DENVER, Co. — The Colorado Supreme Court has declined to hear the case of a baker who was ordered to make a cake for an event celebrating the union of two homosexual men, allowing the lower court’s order to stand.
“Upon consideration of the Petition for Writ of Certiorari to the Colorado Court of Appeals and after review of the record, briefs, and the judgment of said Court of Appeals, it is ordered that said Petition for Writ of Certiorari shall be, and the same hereby is denied,” it wrote in a brief order.
Two of the court’s seven judges said they would have accepted the case on religious freedom grounds.
As previously reported, last August, the Colorado Court of Appeals upheld a lower court order against baker Jack Phillips of Masterpiece Cake Shop, asserting that providing the cake for the event does not equal an endorsement of same-sex nuptials.
“Nothing in the record supports the conclusion that a reasonable observer would interpret Masterpiece’s providing a wedding cake for a same-sex couple as an endorsement of same-sex marriage rather than a reflection of its desire to conduct business in accordance with Colorado’s public accommodations law,” it ruled.
In May, the Colorado Civil Rights Commission had upheld a ruling by Judge Robert Spencer, who contended that Phillips should have made the cake because he was not told that there would be any words or symbols written on it.
Dave Mullin and Charlie Craig visited Masterpiece Cake Shop in Lakewood, Colorado in July 2012 to look for options for their upcoming same-sex ceremony celebration. As Colorado has a constitutional amendment enshrining marriage as being between a man and a woman, the men planned to travel to Massachusetts and then return to Colorado for a separate celebration.
However, after their arrival at the cake shop, Mullin and Craig were advised by Phillips that he does not make cakes for same-sex ceremonies.
“My first comment was, ‘We’re getting married,’ and he just shut that down immediately,” Craig stated.
Phillips told Christian News Network that he does not make cakes for such occasions because of his Christian convictions.
“I’m a follower of Jesus Christ, and I believe that the relationship is not something that He looks favorably on,” the master pastry chef stated. “If Jesus was a carpenter, He wouldn’t make a bed for this union.”
Phillips, who attends a Baptist church, explained that when he informed Mullin and Craig that his bakery does not make cakes for same-sex “weddings,” the men immediately left. He stated that one of them made a comment on his way out the door that the bakery was a “homophobic cake shop.”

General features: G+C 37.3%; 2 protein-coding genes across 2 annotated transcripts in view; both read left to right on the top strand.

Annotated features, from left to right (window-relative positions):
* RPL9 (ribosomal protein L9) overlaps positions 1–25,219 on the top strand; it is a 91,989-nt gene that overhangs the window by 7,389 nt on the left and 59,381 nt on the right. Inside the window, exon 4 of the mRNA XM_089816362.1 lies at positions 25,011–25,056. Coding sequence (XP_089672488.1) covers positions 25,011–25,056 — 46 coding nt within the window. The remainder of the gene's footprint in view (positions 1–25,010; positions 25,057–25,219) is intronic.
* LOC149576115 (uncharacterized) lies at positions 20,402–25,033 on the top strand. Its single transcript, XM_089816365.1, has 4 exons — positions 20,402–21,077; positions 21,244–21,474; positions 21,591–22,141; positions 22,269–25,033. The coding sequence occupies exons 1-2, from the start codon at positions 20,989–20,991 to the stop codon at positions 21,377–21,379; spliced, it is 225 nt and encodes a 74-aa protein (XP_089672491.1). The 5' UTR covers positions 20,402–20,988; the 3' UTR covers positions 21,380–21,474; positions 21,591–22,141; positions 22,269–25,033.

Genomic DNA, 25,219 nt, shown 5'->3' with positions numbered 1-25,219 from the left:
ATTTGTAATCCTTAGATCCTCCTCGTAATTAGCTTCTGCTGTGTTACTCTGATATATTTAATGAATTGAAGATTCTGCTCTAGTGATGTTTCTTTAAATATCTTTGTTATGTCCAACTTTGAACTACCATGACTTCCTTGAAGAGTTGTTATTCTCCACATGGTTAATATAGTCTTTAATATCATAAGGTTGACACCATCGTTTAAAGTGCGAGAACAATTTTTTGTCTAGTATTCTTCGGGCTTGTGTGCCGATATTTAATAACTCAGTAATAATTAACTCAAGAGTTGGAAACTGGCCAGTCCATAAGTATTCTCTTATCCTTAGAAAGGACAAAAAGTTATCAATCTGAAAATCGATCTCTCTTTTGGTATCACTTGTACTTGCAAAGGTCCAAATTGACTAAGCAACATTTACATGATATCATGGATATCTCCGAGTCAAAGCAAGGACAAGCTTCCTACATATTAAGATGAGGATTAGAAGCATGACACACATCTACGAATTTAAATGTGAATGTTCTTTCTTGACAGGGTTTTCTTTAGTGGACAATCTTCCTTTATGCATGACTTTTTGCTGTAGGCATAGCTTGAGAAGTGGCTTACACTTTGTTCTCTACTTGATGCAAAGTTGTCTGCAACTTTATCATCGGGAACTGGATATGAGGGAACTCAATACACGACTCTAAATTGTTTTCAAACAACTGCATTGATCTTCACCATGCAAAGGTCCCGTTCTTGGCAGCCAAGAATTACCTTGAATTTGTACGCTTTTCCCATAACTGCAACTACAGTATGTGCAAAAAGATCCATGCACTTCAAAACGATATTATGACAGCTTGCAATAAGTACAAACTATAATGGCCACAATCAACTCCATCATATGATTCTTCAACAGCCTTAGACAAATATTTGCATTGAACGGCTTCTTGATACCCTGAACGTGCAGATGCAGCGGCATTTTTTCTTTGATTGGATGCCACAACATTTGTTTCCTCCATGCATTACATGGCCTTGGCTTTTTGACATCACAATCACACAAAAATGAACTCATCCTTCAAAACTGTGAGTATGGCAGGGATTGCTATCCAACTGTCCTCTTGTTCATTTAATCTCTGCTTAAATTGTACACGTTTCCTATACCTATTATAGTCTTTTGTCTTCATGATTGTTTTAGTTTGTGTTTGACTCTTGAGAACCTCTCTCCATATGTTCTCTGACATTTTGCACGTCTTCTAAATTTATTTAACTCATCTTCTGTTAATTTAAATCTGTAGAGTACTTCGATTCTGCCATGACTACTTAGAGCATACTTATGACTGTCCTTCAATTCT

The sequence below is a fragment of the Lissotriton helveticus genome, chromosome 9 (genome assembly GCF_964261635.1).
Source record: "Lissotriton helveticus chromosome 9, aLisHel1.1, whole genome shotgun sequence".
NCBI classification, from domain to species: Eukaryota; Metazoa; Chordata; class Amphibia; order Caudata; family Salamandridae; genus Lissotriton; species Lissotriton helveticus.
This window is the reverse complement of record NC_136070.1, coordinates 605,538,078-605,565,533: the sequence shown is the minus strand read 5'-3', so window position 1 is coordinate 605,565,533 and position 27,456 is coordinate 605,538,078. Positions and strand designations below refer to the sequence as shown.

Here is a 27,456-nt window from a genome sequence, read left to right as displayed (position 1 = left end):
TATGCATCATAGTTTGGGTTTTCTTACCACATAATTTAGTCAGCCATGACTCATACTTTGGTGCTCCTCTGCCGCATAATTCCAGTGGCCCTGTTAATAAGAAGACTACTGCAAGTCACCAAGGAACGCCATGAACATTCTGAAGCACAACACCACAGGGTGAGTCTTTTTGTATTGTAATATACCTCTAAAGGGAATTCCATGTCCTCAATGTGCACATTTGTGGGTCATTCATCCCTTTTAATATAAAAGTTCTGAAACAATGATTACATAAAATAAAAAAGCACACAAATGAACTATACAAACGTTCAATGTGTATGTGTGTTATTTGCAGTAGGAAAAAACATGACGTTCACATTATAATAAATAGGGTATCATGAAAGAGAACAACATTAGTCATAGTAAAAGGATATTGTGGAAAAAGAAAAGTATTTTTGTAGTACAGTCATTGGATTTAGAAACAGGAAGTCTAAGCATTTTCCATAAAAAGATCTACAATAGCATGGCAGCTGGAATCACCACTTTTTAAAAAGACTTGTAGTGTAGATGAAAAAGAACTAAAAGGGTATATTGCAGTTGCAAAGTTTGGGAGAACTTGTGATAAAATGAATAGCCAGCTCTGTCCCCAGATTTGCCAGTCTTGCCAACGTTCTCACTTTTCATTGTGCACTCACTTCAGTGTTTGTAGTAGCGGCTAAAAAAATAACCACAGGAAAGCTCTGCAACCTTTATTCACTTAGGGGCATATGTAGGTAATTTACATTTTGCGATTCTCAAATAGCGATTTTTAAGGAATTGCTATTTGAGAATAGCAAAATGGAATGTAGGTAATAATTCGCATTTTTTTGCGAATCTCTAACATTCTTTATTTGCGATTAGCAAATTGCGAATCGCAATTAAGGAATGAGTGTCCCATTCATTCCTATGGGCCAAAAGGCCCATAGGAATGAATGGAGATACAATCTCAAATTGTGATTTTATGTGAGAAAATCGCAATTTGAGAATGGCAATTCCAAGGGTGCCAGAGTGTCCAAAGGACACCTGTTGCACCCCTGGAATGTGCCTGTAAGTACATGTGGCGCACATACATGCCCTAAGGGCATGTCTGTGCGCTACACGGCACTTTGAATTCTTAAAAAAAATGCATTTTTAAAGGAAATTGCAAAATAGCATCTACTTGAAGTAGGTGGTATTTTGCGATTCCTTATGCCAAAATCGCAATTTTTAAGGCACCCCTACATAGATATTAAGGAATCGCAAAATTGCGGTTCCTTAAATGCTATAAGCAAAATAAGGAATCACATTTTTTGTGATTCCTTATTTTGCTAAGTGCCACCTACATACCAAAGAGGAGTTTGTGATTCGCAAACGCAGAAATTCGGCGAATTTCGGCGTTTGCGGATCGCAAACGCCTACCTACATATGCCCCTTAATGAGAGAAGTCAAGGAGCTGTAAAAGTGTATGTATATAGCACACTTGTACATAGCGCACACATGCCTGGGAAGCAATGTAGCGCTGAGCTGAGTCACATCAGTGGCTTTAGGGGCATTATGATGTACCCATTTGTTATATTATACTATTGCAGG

Phillips said that he told the men that he would be happy to make them any other type of baked goods outside of having to facilitate the ceremony, which he believed was a form of personal participation. But Mullin and Craig complained to the Colorado Human Rights Commission with the help of the American Civil Liberties Union (ACLU), and have prevailed in their case ever since.
“We all have a right to our personal beliefs, but we do not have a right to impose those beliefs on others and discriminate against them,” ACLU attorney Ria Tabacco Mar said in a statement on Monday. “We hope today’s win will serve as a lesson for others that equality and fairness should be our guiding principles and that discrimination has no place at the table, or the bakery as the case may be.”
But Alliance Defending Freedom (ADF), which represented Phillips in court, said that moral convictions are useless if they can’t be lived out.
“We asked the Colorado Supreme Court to take this case to ensure that government understands that its duty is to protect the people’s freedom to follow their beliefs personally and professionally, not force them to violate those beliefs as the price of earning a living,” said ADF Senior Counsel Jeremy Tedesco in a statement.
“Jack, who has happily served people of all backgrounds for years, simply exercised the long-cherished American freedom to decline to use his artistic talents to promote a message and event with which he disagrees, and that freedom shouldn’t be placed in jeopardy for anyone,” he continued. “We are evaluating all legal options to preserve this freedom for Jack.”